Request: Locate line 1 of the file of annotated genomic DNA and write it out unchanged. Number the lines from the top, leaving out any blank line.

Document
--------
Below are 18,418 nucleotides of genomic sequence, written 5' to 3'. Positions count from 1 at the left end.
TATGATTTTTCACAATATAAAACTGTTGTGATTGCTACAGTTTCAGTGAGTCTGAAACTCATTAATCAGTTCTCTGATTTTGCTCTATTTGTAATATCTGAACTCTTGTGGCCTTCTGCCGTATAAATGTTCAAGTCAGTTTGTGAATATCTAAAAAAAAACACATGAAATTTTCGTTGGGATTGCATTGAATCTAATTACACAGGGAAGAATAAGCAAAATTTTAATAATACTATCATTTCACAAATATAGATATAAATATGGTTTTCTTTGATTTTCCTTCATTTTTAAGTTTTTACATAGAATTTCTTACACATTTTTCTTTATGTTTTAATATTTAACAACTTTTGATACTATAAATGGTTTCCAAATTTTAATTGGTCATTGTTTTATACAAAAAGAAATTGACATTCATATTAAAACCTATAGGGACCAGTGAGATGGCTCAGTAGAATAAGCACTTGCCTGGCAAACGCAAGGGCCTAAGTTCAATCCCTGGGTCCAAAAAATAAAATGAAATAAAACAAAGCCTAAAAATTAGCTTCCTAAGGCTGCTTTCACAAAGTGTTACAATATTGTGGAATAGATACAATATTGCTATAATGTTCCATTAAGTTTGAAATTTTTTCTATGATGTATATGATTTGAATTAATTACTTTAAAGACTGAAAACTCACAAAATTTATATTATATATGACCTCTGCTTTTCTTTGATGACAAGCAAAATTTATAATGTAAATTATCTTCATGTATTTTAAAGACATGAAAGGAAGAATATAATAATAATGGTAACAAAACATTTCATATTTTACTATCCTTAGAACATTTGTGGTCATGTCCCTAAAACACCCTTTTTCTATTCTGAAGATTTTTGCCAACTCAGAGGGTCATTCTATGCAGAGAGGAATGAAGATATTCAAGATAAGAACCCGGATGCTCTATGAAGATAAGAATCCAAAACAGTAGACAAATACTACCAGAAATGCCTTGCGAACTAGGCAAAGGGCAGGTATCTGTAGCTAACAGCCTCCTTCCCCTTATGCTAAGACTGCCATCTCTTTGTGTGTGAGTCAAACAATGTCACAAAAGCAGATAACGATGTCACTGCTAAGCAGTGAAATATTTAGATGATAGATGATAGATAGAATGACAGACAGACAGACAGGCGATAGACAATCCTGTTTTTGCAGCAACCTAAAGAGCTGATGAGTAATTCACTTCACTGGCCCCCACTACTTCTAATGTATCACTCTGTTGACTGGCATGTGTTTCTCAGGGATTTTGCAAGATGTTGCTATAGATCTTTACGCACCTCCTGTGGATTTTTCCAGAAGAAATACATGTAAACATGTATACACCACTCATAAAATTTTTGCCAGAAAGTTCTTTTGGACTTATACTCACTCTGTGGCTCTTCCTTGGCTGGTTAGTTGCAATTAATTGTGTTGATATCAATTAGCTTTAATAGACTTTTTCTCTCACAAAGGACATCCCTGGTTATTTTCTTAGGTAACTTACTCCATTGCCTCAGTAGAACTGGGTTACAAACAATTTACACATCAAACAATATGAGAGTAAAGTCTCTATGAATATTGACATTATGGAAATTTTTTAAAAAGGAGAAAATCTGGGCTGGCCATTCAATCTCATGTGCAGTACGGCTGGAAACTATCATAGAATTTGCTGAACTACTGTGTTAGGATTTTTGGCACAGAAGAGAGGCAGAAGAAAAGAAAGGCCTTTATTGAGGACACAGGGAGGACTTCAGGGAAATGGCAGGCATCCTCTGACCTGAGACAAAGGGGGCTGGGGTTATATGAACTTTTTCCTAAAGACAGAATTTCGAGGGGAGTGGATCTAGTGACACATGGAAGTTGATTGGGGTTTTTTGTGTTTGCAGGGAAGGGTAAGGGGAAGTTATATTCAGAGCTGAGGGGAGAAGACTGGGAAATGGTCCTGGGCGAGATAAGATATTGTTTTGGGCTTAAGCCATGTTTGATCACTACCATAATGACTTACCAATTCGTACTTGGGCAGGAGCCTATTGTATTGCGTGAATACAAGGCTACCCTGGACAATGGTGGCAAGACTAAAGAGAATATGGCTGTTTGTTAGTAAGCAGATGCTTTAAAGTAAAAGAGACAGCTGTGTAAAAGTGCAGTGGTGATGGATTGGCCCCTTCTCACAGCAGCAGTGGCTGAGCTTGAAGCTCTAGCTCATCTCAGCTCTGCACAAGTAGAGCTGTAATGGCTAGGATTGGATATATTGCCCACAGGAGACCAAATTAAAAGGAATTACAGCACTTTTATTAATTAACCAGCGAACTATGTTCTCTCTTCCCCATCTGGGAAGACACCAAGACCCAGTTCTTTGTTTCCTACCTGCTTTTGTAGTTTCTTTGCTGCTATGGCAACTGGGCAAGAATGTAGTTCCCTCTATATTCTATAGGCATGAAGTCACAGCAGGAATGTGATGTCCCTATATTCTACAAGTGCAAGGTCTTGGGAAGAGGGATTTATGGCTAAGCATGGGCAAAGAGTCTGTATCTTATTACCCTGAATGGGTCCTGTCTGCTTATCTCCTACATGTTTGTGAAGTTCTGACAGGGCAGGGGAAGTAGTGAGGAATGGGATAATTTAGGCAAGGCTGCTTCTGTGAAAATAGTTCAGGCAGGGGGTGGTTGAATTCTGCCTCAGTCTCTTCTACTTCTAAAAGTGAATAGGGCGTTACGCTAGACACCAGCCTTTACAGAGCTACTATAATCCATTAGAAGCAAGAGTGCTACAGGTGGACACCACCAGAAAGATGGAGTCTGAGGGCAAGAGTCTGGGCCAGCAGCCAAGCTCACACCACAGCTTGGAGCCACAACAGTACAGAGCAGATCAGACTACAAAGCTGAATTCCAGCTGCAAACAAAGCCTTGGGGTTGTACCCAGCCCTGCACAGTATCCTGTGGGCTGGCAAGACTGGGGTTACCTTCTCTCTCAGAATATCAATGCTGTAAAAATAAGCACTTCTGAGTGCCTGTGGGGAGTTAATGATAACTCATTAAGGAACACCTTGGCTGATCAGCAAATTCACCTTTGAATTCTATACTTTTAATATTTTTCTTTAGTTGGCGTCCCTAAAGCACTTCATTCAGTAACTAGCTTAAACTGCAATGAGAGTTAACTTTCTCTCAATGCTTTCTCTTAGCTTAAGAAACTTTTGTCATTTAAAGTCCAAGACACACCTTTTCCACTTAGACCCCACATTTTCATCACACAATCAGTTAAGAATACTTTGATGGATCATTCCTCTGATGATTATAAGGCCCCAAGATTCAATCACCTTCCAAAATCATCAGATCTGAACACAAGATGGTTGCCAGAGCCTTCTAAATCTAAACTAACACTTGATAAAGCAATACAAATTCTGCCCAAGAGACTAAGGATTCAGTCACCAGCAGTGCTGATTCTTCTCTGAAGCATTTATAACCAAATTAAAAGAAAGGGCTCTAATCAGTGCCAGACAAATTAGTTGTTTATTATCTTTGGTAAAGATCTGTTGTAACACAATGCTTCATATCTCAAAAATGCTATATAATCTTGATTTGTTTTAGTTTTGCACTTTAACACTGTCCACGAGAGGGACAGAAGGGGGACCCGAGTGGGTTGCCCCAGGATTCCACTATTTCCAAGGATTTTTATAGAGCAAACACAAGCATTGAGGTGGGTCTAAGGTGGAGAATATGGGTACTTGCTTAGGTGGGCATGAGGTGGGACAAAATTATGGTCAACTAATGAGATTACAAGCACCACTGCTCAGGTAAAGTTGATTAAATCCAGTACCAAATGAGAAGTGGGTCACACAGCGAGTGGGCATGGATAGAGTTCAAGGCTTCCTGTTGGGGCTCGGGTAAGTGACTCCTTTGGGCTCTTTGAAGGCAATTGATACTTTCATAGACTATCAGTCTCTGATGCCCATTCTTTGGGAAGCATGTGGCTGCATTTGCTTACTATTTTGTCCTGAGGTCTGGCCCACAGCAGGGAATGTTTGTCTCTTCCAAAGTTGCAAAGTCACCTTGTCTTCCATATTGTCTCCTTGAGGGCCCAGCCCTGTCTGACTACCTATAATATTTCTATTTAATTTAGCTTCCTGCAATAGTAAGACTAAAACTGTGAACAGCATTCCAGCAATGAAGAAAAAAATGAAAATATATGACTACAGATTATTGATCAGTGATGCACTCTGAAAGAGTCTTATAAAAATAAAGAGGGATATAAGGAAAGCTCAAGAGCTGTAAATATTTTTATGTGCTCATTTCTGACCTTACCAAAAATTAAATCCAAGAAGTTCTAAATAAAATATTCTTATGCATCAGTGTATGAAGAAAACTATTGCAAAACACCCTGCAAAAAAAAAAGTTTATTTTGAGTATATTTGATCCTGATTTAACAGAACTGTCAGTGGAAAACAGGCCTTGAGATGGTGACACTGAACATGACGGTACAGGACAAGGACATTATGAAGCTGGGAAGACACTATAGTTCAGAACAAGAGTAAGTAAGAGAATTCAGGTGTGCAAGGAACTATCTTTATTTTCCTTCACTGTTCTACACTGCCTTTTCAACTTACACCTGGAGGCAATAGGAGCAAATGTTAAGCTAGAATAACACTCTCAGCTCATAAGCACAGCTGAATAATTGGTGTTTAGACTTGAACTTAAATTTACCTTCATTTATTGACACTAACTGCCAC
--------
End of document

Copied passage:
Below are 18,418 nucleotides of genomic sequence, written 5' to 3'. Positions count from 1 at the left end.